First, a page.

How to buy a house

When I asked for a mortgage pre-approval the bank advised me to first find a house that I like, and then get back to them to prepare a pre-approval letter for the exact amount that I was going to offer. At the time I took the advice seriously, but now I can finally laugh with them at my ingenuity.

My idea of buying a house was that it is a slow process that works roughly as follows. First, you get pre-approved. Then you go to open houses, and you start making offers. If one is accepted you have a house inspection. Depending on the results, you go back to the negotiating table. After that is done, you get your mortgage, and finally you get the property. In a few years, you have made a lot of money.

This idea is completely wrong, and not only in the area where I have been looking.

First, if you need a mortgage you are already in big, big trouble. Most of the decent houses are bought for cash, even if another offer with a mortgage goes a lot higher. With a mortgage you only have access to a limited pool of problematic properties that nobody wants.

Second, the process is extremely fast. If you would like to sleep over it, the house will remain your dream house. Sales occur days or even hours after the listing is posted.

Third, if you need an inspection you are also already in trouble. Perhaps you worry a little about structural damage, asbestos, termites, radon gas, or an oil tank or other toxic waste buried in the yard? Then perhaps you should not be on the market. And don’t even think about lead paint, not to mention cell towers beaming right into your bedroom (more about this later on this blog). And if you ask to bring an inspector at the open house the answer is “no — we don’t want the inspector to disturb other potential buyers.” If you really want an expert opinion, short of becoming an inspector yourself your only option seems to be to bring an inspector in incognito. Someone who pretends to be your sibling by engaging in casual conversation on how that picture over there looks just like that common ancestor of yours, but then later whispers to you estimates for repairing the water-pump they spotted in a corner of the basement.

A good model for today’s buyer seems to be that of a derelict in a toxic wasteland who by chance suddenly becomes billionaire and so decides to buy real estate in various “hot spots” of which they know nothing, just in case they happen to be there one day.

Here is how the only offer I made went. First, there was absolutely no way to visit the property before the open house. And at the open house, after one hour the seller’s broker announces that bids close in thirty minutes. I actually scrambled together an offer. So hastily this was done that in hindsight I am very thankful that the seller did not even want to talk to us, despite the fact that we went over the asking price by 20%.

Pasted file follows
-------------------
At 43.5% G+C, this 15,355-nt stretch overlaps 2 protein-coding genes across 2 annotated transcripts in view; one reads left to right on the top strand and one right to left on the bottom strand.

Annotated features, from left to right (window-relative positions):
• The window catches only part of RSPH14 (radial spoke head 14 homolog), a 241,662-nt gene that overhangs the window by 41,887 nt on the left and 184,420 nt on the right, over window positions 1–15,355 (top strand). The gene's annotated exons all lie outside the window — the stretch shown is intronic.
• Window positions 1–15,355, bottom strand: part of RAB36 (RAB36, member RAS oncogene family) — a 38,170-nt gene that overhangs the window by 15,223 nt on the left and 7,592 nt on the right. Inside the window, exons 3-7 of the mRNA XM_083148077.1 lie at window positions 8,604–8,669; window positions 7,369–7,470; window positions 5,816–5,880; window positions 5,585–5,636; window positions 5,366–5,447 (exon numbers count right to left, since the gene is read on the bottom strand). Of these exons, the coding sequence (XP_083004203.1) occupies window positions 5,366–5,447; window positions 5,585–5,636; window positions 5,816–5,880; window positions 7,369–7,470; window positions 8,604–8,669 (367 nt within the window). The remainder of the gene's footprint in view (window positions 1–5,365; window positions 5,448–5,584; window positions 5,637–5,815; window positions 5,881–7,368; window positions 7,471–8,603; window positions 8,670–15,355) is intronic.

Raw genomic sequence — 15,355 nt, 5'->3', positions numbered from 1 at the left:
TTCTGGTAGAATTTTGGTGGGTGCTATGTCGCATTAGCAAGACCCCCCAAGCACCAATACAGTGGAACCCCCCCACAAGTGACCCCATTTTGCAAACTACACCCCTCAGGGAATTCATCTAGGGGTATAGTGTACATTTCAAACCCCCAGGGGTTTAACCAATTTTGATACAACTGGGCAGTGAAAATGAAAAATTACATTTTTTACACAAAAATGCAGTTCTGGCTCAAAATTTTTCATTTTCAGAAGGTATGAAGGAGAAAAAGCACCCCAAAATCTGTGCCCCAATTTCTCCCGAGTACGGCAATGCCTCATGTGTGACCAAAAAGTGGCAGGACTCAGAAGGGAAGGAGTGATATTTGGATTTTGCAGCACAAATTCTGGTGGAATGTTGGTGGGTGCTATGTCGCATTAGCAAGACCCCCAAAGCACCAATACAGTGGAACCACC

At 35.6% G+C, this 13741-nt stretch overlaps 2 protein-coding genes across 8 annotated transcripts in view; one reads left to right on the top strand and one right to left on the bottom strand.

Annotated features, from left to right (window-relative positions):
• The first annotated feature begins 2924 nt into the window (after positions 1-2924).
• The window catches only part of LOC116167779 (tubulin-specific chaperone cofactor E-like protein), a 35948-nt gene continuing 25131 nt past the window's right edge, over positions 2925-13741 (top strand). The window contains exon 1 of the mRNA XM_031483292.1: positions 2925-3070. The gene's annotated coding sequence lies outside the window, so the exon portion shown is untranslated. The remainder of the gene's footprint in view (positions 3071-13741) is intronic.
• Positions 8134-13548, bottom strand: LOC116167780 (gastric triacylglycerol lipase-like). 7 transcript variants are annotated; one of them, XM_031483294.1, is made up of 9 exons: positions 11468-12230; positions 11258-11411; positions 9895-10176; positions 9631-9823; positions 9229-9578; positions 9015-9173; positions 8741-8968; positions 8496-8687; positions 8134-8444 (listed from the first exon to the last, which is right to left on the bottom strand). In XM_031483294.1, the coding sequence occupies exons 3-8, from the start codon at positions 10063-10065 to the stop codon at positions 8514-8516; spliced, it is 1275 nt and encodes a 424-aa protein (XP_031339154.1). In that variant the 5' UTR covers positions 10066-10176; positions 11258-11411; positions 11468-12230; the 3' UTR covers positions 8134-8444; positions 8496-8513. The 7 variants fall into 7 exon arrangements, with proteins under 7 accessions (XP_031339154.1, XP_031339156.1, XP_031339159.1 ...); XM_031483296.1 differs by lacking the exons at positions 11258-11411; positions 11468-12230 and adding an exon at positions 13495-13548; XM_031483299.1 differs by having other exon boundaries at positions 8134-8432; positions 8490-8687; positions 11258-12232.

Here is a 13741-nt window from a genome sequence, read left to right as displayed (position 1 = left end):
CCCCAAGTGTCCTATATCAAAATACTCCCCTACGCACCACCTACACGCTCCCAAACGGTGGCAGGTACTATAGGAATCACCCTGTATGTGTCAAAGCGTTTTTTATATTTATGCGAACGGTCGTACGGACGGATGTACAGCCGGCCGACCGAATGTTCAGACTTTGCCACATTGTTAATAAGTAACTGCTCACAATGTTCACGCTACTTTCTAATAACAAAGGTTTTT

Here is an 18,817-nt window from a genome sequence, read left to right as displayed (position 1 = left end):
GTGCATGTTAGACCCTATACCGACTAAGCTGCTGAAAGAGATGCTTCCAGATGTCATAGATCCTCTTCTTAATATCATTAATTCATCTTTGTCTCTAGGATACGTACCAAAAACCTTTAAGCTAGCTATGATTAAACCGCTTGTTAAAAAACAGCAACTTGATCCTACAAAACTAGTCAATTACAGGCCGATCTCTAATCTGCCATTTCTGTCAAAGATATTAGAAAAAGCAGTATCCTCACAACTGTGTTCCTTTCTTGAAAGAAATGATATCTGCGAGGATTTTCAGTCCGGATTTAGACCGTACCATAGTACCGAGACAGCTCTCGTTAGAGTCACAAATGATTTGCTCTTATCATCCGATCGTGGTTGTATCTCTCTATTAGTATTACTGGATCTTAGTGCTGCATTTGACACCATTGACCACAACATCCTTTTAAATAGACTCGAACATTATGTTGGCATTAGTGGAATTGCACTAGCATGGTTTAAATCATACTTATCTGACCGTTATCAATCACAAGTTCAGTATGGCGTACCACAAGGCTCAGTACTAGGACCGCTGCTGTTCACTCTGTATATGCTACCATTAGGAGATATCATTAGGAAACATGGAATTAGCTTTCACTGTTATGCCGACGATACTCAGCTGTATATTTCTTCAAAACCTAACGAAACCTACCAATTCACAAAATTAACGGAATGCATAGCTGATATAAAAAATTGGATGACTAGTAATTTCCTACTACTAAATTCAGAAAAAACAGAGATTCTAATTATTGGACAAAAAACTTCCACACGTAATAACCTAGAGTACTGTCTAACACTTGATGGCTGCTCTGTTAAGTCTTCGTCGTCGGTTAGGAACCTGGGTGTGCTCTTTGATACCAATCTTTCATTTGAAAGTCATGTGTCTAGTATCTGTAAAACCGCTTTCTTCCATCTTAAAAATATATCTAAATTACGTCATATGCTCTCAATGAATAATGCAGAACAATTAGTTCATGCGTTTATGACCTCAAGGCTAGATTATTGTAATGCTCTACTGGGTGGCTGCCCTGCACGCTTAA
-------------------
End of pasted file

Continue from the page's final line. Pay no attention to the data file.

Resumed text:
I have heard many calculations of the money you supposedly save by buying a house with a mortgage instead of renting. But all of these seem to omit an important point. Even if you do get the house, you will have to pay a lot more than if you had cash.

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8 thoughts on “How to buy a house

  1. You are better off buying a condo. The condo fees amortize the money you spend on the exterior of a house (painting, roofing, chimney, landscaping,..) not to mention the savings in brain cycles from dealing with people who really do not want to be working for you.

  2. My wife and I are currently looking to buy a home in the Cambridge/Somerville area. Is that near where you were looking? You’re right, it’s a nerve-wracking process. And I hear it will get even more frenzied in the spring.

  3. Actually, it’s even a bit funnier than you say:

    “… but then later whispers to you estimates for repairing the water-pump they spotted in a corner of the basement”

    Home inspectors in MA (or certainly at least in Somerville) are not allowed to give you such estimates! They can only give you a report listing issues they’ve found, and they’re not allowed to give you cost estimates to fix those issues. You then have to take that report to another party for the estimates.

    Regarding cash vs. mortgage, perhaps things have changed in the last two years. I bought a place December 2013. It was definitely a seller’s market (the first place I bid on had something like 12 offers within days, with several being 20% over asking), but I just kept bidding on things and it stuck the 3rd time. My two failed attempts were in Cambridge, and the 3rd was in Somerville (though ~8 steps from Cambridge). From the seller’s perspective cash vs. mortgage should barely matter, except that if someone is offering cash then the seller can be sure there’s no mortgage for some bank to later decline. But you have a stable job, so they shouldn’t worry that you would be declined.

    1. Thanks for the information and for sharing your experience! In my experience cash vs. mortgage matters extremely, even if you supposedly have a stable job. One reason seems to be that the seller is in turn trying to buy a house, so they need the money fast. I heard of several people who were selling in Cambridge in order to buy something else and had to accept a cash offer even though they had some mortgage offers that went a lot higher. I guess one solution would be to speed up the mortgage process — but given the crisis of the last decade I don’t have much hope for that.

  4. My wife and I now have an accepted offer on a home in Somerville, MA. At open houses, we would often ask the real-estate agent if he/she knew of other properties that weren’t yet listed on the market. That’s indeed how we found our home to be. I don’t know the situation in Newton, but in Somerville it feels like every block has at least one home that is being renovated for an upcoming sale. Good luck!

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